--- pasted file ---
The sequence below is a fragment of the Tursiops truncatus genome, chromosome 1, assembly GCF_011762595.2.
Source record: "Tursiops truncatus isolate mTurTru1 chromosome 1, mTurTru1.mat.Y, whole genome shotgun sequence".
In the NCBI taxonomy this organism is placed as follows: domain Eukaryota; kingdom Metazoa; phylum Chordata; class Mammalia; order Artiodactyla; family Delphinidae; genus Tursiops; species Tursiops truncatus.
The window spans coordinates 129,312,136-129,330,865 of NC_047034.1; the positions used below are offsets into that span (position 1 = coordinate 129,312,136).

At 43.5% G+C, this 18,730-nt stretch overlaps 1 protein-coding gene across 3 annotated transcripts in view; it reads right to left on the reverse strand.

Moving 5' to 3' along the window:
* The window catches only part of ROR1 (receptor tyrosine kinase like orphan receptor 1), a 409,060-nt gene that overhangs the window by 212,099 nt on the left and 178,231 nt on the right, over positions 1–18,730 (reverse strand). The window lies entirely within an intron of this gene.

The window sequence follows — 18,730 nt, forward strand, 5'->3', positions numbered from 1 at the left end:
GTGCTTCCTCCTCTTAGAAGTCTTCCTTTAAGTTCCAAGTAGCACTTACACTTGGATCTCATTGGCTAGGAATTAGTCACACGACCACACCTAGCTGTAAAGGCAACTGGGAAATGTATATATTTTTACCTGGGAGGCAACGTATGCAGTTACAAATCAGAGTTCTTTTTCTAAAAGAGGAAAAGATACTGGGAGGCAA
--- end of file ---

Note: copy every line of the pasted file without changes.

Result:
The sequence below is a fragment of the Tursiops truncatus genome, chromosome 1, assembly GCF_011762595.2.
Source record: "Tursiops truncatus isolate mTurTru1 chromosome 1, mTurTru1.mat.Y, whole genome shotgun sequence".
In the NCBI taxonomy this organism is placed as follows: domain Eukaryota; kingdom Metazoa; phylum Chordata; class Mammalia; order Artiodactyla; family Delphinidae; genus Tursiops; species Tursiops truncatus.
The window spans coordinates 129,312,136-129,330,865 of NC_047034.1; the positions used below are offsets into that span (position 1 = coordinate 129,312,136).

At 43.5% G+C, this 18,730-nt stretch overlaps 1 protein-coding gene across 3 annotated transcripts in view; it reads right to left on the reverse strand.

Moving 5' to 3' along the window:
* The window catches only part of ROR1 (receptor tyrosine kinase like orphan receptor 1), a 409,060-nt gene that overhangs the window by 212,099 nt on the left and 178,231 nt on the right, over positions 1–18,730 (reverse strand). The window lies entirely within an intron of this gene.

The window sequence follows — 18,730 nt, forward strand, 5'->3', positions numbered from 1 at the left end:
GTGCTTCCTCCTCTTAGAAGTCTTCCTTTAAGTTCCAAGTAGCACTTACACTTGGATCTCATTGGCTAGGAATTAGTCACACGACCACACCTAGCTGTAAAGGCAACTGGGAAATGTATATATTTTTACCTGGGAGGCAACGTATGCAGTTACAAATCAGAGTTCTTTTTCTAAAAGAGGAAAAGATACTGGGAGGCAA